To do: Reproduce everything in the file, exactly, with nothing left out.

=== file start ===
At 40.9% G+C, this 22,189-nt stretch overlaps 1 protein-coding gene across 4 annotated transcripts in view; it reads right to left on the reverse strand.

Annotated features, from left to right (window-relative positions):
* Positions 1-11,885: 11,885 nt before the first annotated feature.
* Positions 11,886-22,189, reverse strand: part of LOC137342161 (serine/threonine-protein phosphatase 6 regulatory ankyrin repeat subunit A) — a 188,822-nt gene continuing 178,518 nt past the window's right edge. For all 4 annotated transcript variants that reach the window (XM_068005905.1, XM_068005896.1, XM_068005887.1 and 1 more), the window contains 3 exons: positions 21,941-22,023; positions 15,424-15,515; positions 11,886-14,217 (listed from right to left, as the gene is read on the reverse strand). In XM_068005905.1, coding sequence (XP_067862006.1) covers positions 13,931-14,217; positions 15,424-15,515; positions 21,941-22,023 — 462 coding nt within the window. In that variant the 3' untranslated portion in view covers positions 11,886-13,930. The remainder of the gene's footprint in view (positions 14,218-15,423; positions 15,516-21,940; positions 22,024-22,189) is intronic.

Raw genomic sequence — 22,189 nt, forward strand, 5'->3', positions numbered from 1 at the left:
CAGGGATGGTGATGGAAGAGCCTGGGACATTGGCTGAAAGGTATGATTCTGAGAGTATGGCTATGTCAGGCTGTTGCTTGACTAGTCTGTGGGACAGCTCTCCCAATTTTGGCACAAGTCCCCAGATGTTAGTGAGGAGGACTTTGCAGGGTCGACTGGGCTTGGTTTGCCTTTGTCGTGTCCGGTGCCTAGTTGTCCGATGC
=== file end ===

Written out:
At 40.9% G+C, this 22,189-nt stretch overlaps 1 protein-coding gene across 4 annotated transcripts in view; it reads right to left on the reverse strand.

Annotated features, from left to right (window-relative positions):
* Positions 1-11,885: 11,885 nt before the first annotated feature.
* Positions 11,886-22,189, reverse strand: part of LOC137342161 (serine/threonine-protein phosphatase 6 regulatory ankyrin repeat subunit A) — a 188,822-nt gene continuing 178,518 nt past the window's right edge. For all 4 annotated transcript variants that reach the window (XM_068005905.1, XM_068005896.1, XM_068005887.1 and 1 more), the window contains 3 exons: positions 21,941-22,023; positions 15,424-15,515; positions 11,886-14,217 (listed from right to left, as the gene is read on the reverse strand). In XM_068005905.1, coding sequence (XP_067862006.1) covers positions 13,931-14,217; positions 15,424-15,515; positions 21,941-22,023 — 462 coding nt within the window. In that variant the 3' untranslated portion in view covers positions 11,886-13,930. The remainder of the gene's footprint in view (positions 14,218-15,423; positions 15,516-21,940; positions 22,024-22,189) is intronic.

Raw genomic sequence — 22,189 nt, forward strand, 5'->3', positions numbered from 1 at the left:
CAGGGATGGTGATGGAAGAGCCTGGGACATTGGCTGAAAGGTATGATTCTGAGAGTATGGCTATGTCAGGCTGTTGCTTGACTAGTCTGTGGGACAGCTCTCCCAATTTTGGCACAAGTCCCCAGATGTTAGTGAGGAGGACTTTGCAGGGTCGACTGGGCTTGGTTTGCCTTTGTCGTGTCCGGTGCCTAGTTGTCCGATGC